Nice going, guys. Throw in some gratuitous comments about "drunken Indians," "Pakkies," or whatever the hell the current cool ethnic slur is, and you'll have hit the bigotry trifecta.

Jesus. If I were Stephen Harper (which I'm not, thank goodness) I'd throw all of these guys out of the party just for the optics. It's disgusting how many people actually vote for people who think this way. (It's more disgusting how many people actually think that way, but they're also not usually enacting public policy.)

Wednesday, April 02, 2008

How to Argue Like a Right-Winger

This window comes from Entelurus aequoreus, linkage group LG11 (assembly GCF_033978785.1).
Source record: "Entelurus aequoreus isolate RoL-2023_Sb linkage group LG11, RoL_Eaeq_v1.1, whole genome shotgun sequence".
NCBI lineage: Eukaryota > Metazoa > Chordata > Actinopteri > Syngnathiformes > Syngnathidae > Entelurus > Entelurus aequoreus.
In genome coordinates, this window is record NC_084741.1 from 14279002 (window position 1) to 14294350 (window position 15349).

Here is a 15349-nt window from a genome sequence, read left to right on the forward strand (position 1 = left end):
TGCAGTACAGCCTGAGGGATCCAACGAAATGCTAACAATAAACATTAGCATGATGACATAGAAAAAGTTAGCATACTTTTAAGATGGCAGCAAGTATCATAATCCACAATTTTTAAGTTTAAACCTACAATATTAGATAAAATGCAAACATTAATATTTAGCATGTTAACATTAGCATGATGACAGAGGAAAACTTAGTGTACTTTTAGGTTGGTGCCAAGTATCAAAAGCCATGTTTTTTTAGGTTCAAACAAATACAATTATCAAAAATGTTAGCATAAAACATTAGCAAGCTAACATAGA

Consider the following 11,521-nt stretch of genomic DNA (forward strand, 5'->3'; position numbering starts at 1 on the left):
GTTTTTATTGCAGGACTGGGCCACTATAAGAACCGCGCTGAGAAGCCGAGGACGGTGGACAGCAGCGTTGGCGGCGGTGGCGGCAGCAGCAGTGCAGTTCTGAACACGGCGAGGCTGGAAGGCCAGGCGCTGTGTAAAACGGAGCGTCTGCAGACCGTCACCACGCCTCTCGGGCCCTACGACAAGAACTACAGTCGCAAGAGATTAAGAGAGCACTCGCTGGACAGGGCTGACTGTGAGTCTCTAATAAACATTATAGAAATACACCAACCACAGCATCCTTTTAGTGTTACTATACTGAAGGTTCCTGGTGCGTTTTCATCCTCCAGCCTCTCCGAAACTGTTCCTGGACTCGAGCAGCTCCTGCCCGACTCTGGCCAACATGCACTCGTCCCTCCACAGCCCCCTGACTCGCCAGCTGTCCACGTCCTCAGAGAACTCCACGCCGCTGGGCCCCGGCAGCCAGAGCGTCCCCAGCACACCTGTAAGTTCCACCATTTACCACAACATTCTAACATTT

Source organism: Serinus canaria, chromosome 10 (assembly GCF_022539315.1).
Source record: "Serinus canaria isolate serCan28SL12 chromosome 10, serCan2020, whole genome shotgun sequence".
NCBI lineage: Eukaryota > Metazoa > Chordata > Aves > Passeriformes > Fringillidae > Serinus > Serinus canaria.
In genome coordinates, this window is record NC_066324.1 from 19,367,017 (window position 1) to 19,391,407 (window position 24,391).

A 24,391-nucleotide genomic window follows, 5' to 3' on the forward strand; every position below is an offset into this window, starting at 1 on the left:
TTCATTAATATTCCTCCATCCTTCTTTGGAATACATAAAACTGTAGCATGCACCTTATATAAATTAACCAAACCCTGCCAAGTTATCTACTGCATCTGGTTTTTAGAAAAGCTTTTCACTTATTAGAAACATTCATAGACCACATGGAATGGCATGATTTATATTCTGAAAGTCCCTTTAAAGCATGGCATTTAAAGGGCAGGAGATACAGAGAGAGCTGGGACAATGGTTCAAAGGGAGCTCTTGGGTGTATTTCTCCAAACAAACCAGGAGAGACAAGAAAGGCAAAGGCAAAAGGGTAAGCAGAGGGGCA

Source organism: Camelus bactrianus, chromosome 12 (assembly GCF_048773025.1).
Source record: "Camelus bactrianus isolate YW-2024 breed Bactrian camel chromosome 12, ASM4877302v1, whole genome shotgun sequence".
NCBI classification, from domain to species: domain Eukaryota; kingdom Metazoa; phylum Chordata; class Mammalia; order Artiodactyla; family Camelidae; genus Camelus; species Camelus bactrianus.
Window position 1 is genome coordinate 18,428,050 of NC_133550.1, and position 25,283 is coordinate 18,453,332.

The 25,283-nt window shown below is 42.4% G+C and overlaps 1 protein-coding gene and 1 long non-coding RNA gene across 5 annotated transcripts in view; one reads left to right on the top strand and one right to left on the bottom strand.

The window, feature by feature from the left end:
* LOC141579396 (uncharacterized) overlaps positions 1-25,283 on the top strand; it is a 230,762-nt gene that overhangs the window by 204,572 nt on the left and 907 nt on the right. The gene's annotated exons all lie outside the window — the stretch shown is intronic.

As a student of rhetoric, I like to read a lot of blogs where people of opposing political philosophies crash together. Very few things make me happier than a huge thread on, say, Pharyngula where one of the usual cre(a)ti(o)nist trolls shows up, ditto the anti-vaccinationists or HIV-AIDS denialists at denialism blog, the usual gang of Deepak Chopra fans, woo-believers, and miscellaneous freaks and flakes who show up at Respectful Insolence. You see about the same things when the Ron Paul brigades were descending en masse onto David Neiwert's Orcinus, and see it there still in the form of anti-immigration types, the usual neo-Nazi nutcases (sorry, David, I'm still chuckling over "fat, ethnically Israeli forehead"), and assorted other off-their-meds hangers-on. The trolls spew things out, and people respond, and the trolls counter-spew, and people respond to those, and you get these marvellous multithreaded arguments happening. It's extremely useful to watch these arguments, because you can see the same tactics coming up over and over again.